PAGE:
This will only be possible if no return has been submitted. Once you have submitted a return then this validates the notice to file and the return cannot be withdrawn. HMRC will also not withdraw a return if you have had self-employment within the year, no matter how short, or if you are a company director.

Reasonable excuse

If you have a good reason for the delay in filing, you may be able to appeal on that basis. Whilst not considered exhaustive, HMRC provide a list of reasonable excuses that they will consider. 

• your partner or another close relative died shortly before the tax return or payment deadline

• you had an unexpected stay in hospital that prevented you from dealing with your tax affairs

• you had a serious or life-threatening illness

• your computer or software failed just before or while you were preparing your online return

• service issues with HMRC online services

• a fire, flood or theft prevented you from completing your tax return

• postal delays that you could not have predicted

• delays related to a disability you have

By contrast, they also supply a list of what will not be accepted as a reasonable excuse.

• you relied on someone else to send your return and they did not

• your cheque bounced or payment failed because you did not have enough money

• you found the HMRC online system too difficult to use

• you did not get a reminder from HMRC 

• you made a mistake on your tax return

Submitting an estimated return and amendment

If you are unable to compile the figures for your return in time you can submit your return with estimated figures. You will need to tick the box on page 8 of your return showing that it contains provisional figures. Tax will be due on the basis of these figures until you submit an amended return showing the accurate amounts.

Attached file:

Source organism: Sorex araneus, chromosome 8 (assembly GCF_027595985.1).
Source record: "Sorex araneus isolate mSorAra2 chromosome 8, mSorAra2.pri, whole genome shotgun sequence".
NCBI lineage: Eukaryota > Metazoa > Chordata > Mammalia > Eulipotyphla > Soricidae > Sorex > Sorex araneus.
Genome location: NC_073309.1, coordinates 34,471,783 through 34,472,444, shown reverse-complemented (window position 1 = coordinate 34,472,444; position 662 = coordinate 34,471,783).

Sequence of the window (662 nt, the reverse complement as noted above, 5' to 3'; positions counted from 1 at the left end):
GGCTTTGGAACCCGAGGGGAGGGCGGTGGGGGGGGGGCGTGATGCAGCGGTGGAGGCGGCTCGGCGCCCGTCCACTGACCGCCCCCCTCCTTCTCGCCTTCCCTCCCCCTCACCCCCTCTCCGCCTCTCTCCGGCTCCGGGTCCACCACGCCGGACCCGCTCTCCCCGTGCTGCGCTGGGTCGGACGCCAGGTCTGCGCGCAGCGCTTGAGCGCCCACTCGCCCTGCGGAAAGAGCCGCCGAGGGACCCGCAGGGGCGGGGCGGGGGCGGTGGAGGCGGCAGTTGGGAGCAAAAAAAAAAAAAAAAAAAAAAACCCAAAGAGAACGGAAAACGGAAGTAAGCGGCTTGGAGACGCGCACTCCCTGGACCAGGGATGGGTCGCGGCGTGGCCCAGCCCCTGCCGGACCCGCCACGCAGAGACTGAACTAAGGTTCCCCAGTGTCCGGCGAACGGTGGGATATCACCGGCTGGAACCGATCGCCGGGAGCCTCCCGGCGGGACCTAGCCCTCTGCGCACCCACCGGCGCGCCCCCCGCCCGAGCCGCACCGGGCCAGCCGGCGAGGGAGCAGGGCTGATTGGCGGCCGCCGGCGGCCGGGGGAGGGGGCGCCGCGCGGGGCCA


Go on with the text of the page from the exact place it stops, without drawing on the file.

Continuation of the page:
Amending returns is not restricted to those who have entered estimated figures. If you find you have made an error on your return, you have until 31 January 2021 to submit an amended return to correct that error. 

Arranging time to pay

If you are unable to pay your tax bill on time, you can contact HMRC to arrange time to pay. You will need to have submitted your return before you contact them in order to confirm the amount due. You should also aim to make contact before the payment deadline as HMRC tend to look less favourably on requests after the tax is due.

To ask for a payment arrangement, you need to contact the Business Payment Support Service on 0300 200 3835. They will ask for details of your current income and expenditure and what other ways you have tried to acquire the necessary funds to make payment on time. If they agree that you cannot pay in full on time, they will normally put a payment plan in place, requiring a direct debit for future payments. 

Providing you keep making payments on an agreed plan, then your tax payments will be treated as made on the date of the agreement for penalty purposes. Interest will still be due on late payment. If you fail to keep up a payment plan then HMRC will normally cancel the arrangement and start legal action.